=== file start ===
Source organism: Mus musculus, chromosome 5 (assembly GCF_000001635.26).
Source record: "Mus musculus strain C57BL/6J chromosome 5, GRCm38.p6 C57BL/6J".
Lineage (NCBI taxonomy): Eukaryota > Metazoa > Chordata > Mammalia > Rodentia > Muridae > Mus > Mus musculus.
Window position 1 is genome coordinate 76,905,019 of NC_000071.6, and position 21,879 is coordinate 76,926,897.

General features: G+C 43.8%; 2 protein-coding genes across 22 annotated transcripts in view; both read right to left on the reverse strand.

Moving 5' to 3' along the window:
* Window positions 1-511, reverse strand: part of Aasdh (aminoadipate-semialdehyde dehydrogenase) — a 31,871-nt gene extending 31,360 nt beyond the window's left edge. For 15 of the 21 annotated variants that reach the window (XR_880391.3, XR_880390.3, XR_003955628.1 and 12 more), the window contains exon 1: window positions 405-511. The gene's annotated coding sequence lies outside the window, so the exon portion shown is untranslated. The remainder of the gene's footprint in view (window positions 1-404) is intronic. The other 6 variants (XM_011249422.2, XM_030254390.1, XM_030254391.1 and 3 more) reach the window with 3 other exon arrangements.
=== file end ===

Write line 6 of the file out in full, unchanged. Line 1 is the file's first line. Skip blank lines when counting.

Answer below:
Moving 5' to 3' along the window: